The results of the study evaluating treatment of schistosomiasis co-infection demonstrated a statistically significant benefit on plasma HIV-1 RNA levels (Kallestrup 2005). Individuals in the treatment group had minimal change in plasma viral load over three months of follow-up (−0.001 log10 copies/mL) compared to an increase in those who did not receive treatment during this period (0.21 log10 copies/mL), (p=0.03). This trial noted a statistically significant benefit on CD4 count with treatment when both HIV-1-infected and HIV-1-uninfected individuals were included, with a non-significant trend for a difference between the two study arms when limited to HIV-1-infected individuals. Treatment resulted in a 1.7 cells/μL-mean decline compared to a 35.2 cells/μL-mean decline in the untreated group (p=0.17) (Unpublished data provided by author). This study also evaluated differences in CDC clinical staging between the treated and untreated groups. At the three-month visit, there were no differences with regard to the number of individuals in CDC stage A, B, or C (43:20:1 for the treatment arm compared to 44:20:2 in the untreated arm), although the study was underpowered for this assessment.
The study evaluating treatment of lymphatic filariasis co-infection also demonstrated a statistically significant benefit on plasma HIV-1 RNA levels (Nielsen 2007). The data presented in the published manuscript considered the 12-week visit as the initial visit and the 24-week visit as the final visIt. Individuals treated at the initial visit with DEC were then considered as the ’placebo’ arm and those who were not treated until the 12-week visit were the ’treatment’ arm. For the purposes of this analysis, we considered only individuals with confirmed HIV-1 infection who were also CFA+ at the baseline visit. We considered individuals treated with DEC at the initial visit to be in the ’treatment’ arm and those who did not receive treatment to be in the ’placebo’ arm. We reported outcomes as reported for the 12-week visit. Given that as of the 12-week visit all participants had been treated with DEC, we did not include data from the 24-week follow-up period. There were no significant differences in viral load changes between the two groups after 12 weeks of follow-up (no change in the treatment arm vs. an increase of 0.08 log10 copies/mL in the placebo arm, p=0.9). Data in this study were collected only for CD4 percentage and not for absolute CD4 count data. There were no significant differences in the change in CD4 percentage in this study, although the study did suggest a decrease in CD4 percentage of 1.3% in the treatment group compared to an increase of 3.9% in the placebo arm at 12 weeks of follow-up (difference of −5.2 [95% CI for difference = −17.62, 7.26], p=0.4).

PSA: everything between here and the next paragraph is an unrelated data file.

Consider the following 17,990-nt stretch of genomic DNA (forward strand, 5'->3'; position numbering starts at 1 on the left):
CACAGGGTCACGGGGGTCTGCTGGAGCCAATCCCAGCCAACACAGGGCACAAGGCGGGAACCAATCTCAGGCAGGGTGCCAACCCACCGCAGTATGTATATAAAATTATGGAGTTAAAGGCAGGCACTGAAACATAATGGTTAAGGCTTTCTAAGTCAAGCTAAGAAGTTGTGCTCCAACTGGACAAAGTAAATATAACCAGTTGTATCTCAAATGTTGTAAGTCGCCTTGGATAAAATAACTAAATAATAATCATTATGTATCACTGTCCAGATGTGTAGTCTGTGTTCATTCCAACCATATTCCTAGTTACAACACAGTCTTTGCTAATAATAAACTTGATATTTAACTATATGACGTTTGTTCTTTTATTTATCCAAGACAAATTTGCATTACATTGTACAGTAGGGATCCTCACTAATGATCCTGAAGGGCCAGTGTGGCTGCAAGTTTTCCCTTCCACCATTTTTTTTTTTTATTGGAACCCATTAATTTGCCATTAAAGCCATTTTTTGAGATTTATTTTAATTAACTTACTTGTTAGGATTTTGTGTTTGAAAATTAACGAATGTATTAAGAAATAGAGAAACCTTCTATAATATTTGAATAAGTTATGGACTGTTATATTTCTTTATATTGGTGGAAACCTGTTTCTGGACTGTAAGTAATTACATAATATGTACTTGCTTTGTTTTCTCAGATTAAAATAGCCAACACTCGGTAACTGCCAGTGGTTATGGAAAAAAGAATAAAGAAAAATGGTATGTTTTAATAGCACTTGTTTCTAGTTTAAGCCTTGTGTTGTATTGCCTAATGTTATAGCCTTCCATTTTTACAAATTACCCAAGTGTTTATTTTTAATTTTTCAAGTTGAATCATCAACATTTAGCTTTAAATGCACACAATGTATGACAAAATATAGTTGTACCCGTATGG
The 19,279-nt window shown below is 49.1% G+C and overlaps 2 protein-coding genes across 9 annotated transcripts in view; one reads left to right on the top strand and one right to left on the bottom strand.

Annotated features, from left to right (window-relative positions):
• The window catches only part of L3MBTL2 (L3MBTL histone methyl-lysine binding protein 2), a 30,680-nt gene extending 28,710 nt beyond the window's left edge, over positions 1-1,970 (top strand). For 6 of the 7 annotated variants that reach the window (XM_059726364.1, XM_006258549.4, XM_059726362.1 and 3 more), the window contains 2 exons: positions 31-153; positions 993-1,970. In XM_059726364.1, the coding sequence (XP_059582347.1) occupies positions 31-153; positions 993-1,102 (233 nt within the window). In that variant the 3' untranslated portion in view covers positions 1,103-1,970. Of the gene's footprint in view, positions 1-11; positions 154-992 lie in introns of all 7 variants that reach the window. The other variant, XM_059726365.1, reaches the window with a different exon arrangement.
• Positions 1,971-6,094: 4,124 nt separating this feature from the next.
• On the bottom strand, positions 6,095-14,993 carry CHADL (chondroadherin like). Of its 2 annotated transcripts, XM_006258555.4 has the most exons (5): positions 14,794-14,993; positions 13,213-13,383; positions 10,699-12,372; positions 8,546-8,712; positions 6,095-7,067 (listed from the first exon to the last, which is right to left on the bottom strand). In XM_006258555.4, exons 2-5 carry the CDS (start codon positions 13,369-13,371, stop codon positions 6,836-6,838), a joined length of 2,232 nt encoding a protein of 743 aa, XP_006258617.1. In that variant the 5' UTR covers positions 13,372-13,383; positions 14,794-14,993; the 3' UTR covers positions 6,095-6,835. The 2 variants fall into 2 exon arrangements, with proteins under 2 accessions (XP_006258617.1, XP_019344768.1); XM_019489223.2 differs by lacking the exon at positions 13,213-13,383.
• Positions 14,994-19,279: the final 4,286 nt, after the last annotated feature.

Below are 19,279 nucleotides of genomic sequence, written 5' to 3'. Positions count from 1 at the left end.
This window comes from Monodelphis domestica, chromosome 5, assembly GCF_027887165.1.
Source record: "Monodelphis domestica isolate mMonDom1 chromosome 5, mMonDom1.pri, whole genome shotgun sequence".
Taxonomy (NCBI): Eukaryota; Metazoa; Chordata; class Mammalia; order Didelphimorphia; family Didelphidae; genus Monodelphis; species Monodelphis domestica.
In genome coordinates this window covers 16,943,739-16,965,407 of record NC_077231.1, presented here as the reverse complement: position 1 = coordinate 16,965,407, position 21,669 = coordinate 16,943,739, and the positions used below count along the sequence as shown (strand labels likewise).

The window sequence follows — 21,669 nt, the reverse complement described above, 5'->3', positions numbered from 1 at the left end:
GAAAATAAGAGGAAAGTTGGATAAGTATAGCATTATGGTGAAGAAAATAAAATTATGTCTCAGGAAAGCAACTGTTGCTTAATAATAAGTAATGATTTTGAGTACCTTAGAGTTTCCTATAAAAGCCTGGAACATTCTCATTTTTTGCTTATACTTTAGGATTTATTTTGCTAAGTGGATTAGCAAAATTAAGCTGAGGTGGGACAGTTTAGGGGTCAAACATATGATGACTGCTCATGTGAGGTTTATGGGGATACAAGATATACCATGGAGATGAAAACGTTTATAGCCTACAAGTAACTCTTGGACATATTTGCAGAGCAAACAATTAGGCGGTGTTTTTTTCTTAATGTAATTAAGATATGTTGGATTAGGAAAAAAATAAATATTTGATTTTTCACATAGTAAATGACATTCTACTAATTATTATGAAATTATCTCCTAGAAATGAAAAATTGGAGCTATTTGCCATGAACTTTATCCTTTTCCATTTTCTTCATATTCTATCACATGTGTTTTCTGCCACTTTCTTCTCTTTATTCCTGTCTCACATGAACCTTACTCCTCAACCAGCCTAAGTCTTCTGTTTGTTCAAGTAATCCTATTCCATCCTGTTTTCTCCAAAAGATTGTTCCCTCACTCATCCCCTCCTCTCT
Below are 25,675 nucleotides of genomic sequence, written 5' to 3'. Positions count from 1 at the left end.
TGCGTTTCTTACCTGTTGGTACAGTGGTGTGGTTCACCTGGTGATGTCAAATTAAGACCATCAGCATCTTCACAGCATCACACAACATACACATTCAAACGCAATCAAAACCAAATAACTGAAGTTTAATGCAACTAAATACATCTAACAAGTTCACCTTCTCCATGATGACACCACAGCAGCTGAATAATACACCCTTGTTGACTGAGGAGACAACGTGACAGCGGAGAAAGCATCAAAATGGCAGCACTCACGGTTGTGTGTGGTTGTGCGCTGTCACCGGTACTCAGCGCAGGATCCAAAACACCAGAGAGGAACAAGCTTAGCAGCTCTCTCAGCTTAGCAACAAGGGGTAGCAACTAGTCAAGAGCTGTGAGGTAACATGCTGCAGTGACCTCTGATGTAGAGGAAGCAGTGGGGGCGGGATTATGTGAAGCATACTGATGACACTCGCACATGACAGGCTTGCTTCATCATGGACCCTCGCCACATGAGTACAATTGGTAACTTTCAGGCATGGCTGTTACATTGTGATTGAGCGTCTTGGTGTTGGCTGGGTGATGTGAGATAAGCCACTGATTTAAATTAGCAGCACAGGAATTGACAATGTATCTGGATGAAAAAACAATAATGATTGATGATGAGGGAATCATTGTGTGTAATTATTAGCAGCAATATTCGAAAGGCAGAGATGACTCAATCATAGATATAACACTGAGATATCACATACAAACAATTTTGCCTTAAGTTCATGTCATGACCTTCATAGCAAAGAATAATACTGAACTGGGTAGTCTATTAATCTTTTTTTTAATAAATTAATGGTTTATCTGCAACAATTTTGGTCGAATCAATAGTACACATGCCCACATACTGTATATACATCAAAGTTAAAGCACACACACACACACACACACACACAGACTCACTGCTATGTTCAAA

The largest of the studies reported evaluated treatment of a variety of soil-transmitted helminths, including hookworm, Trichuris sp. and Ascaris sp. (Walson 2008). Individuals who received treatment with albendazole had a greater reduction in viral load (−0.15 log10 copies/mL) when compared to those in the placebo group (−0.02 log10 copies/mL), although the difference was not significant (p=0.32). However, individuals in the treatment arm experienced a significantly lower decline in CD4 count than did individuals in the placebo arm (decline of 25 cells/μL in the treatment arm compared to a decline of 68 cells/μL in the placebo arm, p=0.04).
The pooled meta-analyses of all three trials suggest statistically significant benefits associated with treatment of helminth co-infection in HIV-1-infected adults. When data on changes in HIV-1 RNA levels were pooled for all three studies (Kallestrup 2005; Nielsen 2007; Walson 2008), a significantly lower increase in viral load among individuals treated for helminth co-infection was observed compared to those receiving placebo (p=0.02) (Analysis 1.1 and Figure 2). In addition, when data from the two studies that evaluated absolute CD4 counts were pooled (Kallestrup 2005; Walson 2008), a significant increase in CD4 counts following treatment of helminth co-infection was observed compared to those receiving placebo (p=0.03) (Analysis 2.1 and Figure 3).
Mortality and clinical staging data were not consistently reported across studies and these data were not included in the pooled analysis.
None of the included trials reported differences in adverse events between the groups compared in this analysis.